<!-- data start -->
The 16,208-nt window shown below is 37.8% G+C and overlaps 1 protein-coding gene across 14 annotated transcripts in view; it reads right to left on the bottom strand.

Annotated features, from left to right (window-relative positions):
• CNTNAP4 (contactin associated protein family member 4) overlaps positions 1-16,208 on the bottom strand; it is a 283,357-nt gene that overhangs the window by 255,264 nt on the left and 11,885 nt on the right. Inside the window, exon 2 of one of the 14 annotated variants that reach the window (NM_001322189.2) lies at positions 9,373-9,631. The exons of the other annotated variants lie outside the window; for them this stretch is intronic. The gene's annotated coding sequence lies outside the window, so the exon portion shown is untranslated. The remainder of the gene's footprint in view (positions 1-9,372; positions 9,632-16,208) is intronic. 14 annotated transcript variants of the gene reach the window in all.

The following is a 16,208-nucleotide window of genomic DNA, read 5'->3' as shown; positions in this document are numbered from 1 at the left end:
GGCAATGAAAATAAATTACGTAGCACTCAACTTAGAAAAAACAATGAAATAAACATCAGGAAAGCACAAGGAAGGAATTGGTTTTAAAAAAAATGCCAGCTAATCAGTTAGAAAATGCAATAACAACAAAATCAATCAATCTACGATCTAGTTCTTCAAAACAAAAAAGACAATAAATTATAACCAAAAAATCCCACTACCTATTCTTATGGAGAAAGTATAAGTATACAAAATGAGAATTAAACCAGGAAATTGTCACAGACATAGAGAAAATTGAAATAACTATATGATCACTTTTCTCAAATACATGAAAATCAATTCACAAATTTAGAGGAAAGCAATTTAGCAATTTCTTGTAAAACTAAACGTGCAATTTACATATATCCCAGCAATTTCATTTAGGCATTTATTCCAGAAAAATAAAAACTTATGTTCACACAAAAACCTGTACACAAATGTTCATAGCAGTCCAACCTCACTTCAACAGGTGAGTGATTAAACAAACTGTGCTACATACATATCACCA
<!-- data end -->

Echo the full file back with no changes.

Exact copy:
The 16,208-nt window shown below is 37.8% G+C and overlaps 1 protein-coding gene across 14 annotated transcripts in view; it reads right to left on the bottom strand.

Annotated features, from left to right (window-relative positions):
• CNTNAP4 (contactin associated protein family member 4) overlaps positions 1-16,208 on the bottom strand; it is a 283,357-nt gene that overhangs the window by 255,264 nt on the left and 11,885 nt on the right. Inside the window, exon 2 of one of the 14 annotated variants that reach the window (NM_001322189.2) lies at positions 9,373-9,631. The exons of the other annotated variants lie outside the window; for them this stretch is intronic. The gene's annotated coding sequence lies outside the window, so the exon portion shown is untranslated. The remainder of the gene's footprint in view (positions 1-9,372; positions 9,632-16,208) is intronic. 14 annotated transcript variants of the gene reach the window in all.

The following is a 16,208-nucleotide window of genomic DNA, read 5'->3' as shown; positions in this document are numbered from 1 at the left end:
GGCAATGAAAATAAATTACGTAGCACTCAACTTAGAAAAAACAATGAAATAAACATCAGGAAAGCACAAGGAAGGAATTGGTTTTAAAAAAAATGCCAGCTAATCAGTTAGAAAATGCAATAACAACAAAATCAATCAATCTACGATCTAGTTCTTCAAAACAAAAAAGACAATAAATTATAACCAAAAAATCCCACTACCTATTCTTATGGAGAAAGTATAAGTATACAAAATGAGAATTAAACCAGGAAATTGTCACAGACATAGAGAAAATTGAAATAACTATATGATCACTTTTCTCAAATACATGAAAATCAATTCACAAATTTAGAGGAAAGCAATTTAGCAATTTCTTGTAAAACTAAACGTGCAATTTACATATATCCCAGCAATTTCATTTAGGCATTTATTCCAGAAAAATAAAAACTTATGTTCACACAAAAACCTGTACACAAATGTTCATAGCAGTCCAACCTCACTTCAACAGGTGAGTGATTAAACAAACTGTGCTACATACATATCACCA